In its latest escalation of the international anxiety over the Syrian civil war, Russia announced on Thursday that a group of five warships from its Pacific Fleet have entered the Mediterranean sea to bolster a new regional task force, according to a fleet spokesman quoted on the state-owned news agency RIA Novosti.
“The task force has successfully passed through the Suez Canal and entered the Mediterranean. It is the first time in decades that Pacific Fleet warships enter this region,” Capt. First Rank Roman Martov said.
Novosti said the warships’ immediate destination was Limassol, on the island of Cyprus, where they will join Russia’s Mediterranean task force.
An official from the Russian Embassy in Beirut confirmed to the Daily Star of Lebanon that the ships were indeed in the Mediterranean, adding that it was merely a routine procedure.
First such routine procedure since 1992.
Russia maintains a military base in the port of Tartous, Syria.
Novosti said the vessels – including the destroyer Admiral Panteleyev, the amphibious warfare ships Peresvet and Admiral Nevelskoi, and a tanker and a tug – left the port of Vladivostok on March 19. The Russian plan to expand its naval presence near Syria was announced in April.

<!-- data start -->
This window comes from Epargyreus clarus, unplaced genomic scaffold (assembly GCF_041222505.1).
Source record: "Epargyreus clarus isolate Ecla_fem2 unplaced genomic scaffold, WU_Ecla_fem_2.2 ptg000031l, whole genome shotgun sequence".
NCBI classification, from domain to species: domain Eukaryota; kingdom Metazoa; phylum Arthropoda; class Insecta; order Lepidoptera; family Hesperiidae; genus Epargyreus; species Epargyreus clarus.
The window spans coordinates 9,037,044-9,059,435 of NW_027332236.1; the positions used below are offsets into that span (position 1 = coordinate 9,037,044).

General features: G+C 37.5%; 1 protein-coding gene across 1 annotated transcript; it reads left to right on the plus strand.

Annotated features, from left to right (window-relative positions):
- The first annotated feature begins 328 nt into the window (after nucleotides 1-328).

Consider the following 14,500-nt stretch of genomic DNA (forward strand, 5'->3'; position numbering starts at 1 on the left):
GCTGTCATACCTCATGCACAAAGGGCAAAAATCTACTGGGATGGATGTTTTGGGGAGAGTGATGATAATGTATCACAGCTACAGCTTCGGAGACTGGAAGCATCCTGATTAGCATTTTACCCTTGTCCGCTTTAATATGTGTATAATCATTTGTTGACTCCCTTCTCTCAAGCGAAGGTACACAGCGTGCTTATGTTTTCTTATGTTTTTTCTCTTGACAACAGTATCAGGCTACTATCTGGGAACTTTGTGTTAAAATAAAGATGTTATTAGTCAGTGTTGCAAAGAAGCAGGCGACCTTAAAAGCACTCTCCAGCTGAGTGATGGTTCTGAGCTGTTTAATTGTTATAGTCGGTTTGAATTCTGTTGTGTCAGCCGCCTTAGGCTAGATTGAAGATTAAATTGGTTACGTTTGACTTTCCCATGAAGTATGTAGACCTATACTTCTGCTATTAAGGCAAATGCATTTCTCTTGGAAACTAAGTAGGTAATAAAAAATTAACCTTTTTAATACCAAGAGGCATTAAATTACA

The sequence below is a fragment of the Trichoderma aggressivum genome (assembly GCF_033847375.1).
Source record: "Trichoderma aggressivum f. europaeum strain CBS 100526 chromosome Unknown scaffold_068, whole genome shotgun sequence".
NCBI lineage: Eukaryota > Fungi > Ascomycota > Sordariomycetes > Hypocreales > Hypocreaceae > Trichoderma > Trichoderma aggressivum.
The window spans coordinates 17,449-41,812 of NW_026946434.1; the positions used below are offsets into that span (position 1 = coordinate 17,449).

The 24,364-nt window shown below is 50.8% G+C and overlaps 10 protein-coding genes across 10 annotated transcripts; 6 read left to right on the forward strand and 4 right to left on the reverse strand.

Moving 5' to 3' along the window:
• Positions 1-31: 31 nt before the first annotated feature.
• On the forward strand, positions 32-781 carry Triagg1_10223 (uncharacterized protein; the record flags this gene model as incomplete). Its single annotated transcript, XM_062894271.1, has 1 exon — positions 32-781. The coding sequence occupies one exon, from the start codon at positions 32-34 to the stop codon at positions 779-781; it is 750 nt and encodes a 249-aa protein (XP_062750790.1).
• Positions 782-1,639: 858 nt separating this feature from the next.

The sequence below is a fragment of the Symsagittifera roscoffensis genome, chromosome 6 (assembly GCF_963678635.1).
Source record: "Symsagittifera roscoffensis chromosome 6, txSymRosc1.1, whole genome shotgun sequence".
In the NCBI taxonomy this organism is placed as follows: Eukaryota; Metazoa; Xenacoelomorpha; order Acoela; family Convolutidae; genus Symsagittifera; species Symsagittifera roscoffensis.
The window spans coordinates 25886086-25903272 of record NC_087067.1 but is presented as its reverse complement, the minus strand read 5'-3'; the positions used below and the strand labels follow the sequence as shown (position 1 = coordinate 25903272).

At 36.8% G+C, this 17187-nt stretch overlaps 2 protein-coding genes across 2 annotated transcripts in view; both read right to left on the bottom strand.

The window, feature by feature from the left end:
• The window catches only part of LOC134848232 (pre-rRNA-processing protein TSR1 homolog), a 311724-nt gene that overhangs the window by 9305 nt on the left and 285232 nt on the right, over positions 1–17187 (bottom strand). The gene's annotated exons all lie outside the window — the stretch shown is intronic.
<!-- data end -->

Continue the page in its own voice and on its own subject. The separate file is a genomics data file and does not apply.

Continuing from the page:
A permanent naval task force in the Mediterranean was needed to defend Russia’s interests in the region, Russian Defense Minister Sergei Shoigu said in March.
It’s like the Cold War never ended.
According to Novosti, a senior Defense Ministry official said the Mediterranean task force’s command and control agencies will be based either in Novorossiysk, Russia, or in Sevastopol, Ukraine.
The U.S. Navy’s 6th Fleet maintains its own permanent presence in the Mediterranean.
About the Author: Yori Yanover has been a working journalist since age 17, before he enlisted and worked for Ba'Machane Nachal. Since then he has worked for Israel Shelanu, the US supplement of Yedioth, JCN18.com, USAJewish.com, Lubavitch News Service, Arutz 7 (as DJ on the high seas), and the Grand Street News. He has published Dancing and Crying, a colorful and intimate portrait of the last two years in the life of the late Lubavitch Rebbe, (in Hebrew), and two fun books in English: The Cabalist's Daughter: A Novel of Practical Messianic Redemption, and How Would God REALLY Vote.
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